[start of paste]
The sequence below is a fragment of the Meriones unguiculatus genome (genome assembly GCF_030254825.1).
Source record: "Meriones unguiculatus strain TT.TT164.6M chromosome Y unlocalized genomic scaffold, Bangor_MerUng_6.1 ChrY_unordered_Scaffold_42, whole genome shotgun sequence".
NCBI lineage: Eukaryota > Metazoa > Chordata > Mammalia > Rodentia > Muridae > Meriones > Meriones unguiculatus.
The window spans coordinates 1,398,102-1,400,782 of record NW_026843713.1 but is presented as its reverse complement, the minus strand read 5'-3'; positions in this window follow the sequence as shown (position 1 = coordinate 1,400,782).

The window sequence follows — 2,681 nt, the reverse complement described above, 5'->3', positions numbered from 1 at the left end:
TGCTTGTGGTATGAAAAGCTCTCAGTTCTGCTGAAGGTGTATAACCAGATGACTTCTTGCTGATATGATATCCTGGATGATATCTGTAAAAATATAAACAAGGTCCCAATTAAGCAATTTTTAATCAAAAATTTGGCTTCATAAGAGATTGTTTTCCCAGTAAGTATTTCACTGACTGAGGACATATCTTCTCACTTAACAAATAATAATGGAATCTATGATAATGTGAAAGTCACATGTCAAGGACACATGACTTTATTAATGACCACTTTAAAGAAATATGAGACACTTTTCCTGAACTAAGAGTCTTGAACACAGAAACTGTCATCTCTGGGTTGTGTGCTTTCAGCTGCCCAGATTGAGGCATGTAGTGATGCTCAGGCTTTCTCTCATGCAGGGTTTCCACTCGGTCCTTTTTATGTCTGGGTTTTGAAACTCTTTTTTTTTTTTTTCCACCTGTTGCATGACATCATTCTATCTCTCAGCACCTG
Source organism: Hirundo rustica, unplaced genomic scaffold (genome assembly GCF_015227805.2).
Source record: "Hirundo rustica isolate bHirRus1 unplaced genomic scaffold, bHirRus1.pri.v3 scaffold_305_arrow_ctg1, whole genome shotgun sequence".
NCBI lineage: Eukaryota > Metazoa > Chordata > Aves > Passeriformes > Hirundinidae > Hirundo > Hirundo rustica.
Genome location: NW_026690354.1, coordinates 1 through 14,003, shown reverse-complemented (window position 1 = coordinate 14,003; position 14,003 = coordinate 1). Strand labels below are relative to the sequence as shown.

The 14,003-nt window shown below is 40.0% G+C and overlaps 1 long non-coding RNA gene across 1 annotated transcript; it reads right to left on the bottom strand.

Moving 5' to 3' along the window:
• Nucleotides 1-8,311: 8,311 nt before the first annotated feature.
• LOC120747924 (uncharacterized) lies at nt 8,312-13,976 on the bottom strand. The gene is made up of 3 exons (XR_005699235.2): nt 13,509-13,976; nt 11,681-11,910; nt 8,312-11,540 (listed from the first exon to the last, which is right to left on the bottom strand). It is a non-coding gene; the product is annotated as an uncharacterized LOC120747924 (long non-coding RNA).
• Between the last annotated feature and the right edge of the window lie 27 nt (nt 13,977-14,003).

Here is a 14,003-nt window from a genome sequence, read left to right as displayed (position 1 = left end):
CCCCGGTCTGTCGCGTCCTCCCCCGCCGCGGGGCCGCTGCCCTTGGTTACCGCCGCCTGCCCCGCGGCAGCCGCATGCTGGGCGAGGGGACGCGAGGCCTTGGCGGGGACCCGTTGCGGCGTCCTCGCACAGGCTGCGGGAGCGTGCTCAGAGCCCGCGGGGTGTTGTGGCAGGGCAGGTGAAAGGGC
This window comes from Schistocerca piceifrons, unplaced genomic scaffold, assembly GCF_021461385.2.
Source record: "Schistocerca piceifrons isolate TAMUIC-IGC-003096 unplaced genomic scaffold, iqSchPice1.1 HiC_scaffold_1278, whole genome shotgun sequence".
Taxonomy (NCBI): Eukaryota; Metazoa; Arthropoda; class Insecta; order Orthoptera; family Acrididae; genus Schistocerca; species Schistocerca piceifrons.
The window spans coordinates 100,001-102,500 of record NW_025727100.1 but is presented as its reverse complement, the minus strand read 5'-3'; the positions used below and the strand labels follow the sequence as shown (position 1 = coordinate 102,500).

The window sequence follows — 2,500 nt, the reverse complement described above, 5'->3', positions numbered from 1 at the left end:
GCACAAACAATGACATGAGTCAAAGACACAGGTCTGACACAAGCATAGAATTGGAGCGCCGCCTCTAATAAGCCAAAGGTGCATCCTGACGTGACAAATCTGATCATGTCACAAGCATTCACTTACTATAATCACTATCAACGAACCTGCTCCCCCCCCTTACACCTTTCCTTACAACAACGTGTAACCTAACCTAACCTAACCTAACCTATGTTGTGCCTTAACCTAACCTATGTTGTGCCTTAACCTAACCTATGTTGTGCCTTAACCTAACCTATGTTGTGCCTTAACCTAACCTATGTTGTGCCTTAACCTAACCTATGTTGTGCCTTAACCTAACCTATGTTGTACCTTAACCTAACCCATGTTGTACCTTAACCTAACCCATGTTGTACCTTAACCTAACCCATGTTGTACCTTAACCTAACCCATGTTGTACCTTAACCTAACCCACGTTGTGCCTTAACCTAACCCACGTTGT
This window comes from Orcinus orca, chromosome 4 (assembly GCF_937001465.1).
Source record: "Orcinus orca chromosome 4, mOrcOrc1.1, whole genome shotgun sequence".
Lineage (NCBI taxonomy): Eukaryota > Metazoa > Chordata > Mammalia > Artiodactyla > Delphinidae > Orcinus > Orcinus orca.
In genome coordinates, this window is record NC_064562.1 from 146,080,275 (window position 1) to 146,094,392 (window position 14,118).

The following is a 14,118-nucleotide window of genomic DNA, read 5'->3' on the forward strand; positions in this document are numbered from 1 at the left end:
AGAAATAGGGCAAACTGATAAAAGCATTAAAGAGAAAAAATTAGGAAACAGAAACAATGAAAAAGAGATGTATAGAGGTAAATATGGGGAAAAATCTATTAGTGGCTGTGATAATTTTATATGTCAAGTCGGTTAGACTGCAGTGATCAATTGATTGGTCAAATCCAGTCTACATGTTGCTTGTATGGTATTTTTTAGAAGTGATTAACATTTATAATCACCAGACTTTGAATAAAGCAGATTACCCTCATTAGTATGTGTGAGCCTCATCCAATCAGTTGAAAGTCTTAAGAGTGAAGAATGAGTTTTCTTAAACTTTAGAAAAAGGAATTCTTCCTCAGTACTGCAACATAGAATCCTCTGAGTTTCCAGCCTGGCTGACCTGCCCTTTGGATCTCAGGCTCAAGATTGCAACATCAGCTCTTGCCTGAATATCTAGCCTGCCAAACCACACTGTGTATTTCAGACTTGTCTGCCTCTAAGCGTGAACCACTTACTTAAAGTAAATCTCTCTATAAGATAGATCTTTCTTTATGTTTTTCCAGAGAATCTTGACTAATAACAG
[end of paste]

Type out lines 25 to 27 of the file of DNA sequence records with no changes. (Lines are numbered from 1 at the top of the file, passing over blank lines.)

Source record: "Orcinus orca chromosome 4, mOrcOrc1.1, whole genome shotgun sequence".
Lineage (NCBI taxonomy): Eukaryota > Metazoa > Chordata > Mammalia > Artiodactyla > Delphinidae > Orcinus > Orcinus orca.
In genome coordinates, this window is record NC_064562.1 from 146,080,275 (window position 1) to 146,094,392 (window position 14,118).